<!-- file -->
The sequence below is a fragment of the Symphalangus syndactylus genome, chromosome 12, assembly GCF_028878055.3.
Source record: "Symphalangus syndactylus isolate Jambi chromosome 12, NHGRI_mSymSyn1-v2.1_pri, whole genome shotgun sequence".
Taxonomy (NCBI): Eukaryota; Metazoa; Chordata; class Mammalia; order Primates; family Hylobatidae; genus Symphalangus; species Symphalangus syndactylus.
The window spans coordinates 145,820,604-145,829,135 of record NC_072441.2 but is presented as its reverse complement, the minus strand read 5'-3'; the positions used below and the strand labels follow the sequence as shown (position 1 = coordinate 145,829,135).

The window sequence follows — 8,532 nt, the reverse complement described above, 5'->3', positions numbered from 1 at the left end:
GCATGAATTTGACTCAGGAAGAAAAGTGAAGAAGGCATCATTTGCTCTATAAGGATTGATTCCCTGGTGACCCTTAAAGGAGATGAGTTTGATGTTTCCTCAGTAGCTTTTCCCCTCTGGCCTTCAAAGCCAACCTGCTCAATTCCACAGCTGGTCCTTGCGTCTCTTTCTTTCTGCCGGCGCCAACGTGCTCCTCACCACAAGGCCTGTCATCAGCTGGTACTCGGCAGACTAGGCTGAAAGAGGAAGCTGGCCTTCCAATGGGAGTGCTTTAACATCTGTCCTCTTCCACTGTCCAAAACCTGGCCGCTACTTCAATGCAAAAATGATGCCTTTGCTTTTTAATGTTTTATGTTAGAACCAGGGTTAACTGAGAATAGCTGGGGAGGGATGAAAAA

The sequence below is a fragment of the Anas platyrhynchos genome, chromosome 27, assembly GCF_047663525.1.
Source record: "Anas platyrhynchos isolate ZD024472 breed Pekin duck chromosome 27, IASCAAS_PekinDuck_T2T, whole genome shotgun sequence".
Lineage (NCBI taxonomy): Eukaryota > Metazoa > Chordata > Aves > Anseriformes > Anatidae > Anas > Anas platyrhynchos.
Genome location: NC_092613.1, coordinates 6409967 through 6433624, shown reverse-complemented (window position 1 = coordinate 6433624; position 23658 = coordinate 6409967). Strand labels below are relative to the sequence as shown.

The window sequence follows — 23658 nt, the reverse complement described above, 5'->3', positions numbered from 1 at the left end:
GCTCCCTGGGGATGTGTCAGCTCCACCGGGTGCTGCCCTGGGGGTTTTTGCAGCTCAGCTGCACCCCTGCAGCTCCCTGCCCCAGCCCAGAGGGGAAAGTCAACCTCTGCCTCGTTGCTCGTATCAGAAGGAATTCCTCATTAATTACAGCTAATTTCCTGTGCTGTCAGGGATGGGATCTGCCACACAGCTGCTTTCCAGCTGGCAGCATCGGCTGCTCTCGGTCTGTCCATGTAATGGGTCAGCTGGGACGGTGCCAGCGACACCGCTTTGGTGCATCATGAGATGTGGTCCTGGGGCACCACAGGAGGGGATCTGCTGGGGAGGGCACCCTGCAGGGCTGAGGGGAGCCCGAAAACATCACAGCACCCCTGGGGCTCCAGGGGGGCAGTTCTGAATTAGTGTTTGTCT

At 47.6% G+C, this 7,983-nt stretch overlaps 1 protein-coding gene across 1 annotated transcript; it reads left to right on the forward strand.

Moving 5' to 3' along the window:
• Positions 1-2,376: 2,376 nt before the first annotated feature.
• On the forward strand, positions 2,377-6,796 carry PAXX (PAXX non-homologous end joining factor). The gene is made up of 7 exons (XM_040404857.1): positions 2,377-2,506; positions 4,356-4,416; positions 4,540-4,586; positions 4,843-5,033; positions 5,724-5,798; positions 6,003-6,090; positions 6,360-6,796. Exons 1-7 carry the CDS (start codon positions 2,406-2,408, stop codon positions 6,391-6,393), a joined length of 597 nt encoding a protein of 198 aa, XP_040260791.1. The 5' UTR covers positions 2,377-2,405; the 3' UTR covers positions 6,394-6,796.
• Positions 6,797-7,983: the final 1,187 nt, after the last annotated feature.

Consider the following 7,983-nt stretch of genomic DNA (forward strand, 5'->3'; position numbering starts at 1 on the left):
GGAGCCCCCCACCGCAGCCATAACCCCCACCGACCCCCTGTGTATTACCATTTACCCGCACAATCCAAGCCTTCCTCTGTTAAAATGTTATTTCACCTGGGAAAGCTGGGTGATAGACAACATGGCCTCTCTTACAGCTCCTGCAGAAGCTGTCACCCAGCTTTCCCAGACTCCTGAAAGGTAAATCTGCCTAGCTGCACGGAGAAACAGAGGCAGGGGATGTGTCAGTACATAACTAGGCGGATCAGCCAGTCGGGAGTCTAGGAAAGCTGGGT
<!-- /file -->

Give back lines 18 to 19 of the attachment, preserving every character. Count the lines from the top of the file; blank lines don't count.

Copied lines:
Consider the following 7,983-nt stretch of genomic DNA (forward strand, 5'->3'; position numbering starts at 1 on the left):
GGAGCCCCCCACCGCAGCCATAACCCCCACCGACCCCCTGTGTATTACCATTTACCCGCACAATCCAAGCCTTCCTCTGTTAAAATGTTATTTCACCTGGGAAAGCTGGGTGATAGACAACATGGCCTCTCTTACAGCTCCTGCAGAAGCTGTCACCCAGCTTTCCCAGACTCCTGAAAGGTAAATCTGCCTAGCTGCACGGAGAAACAGAGGCAGGGGATGTGTCAGTACATAACTAGGCGGATCAGCCAGTCGGGAGTCTAGGAAAGCTGGGT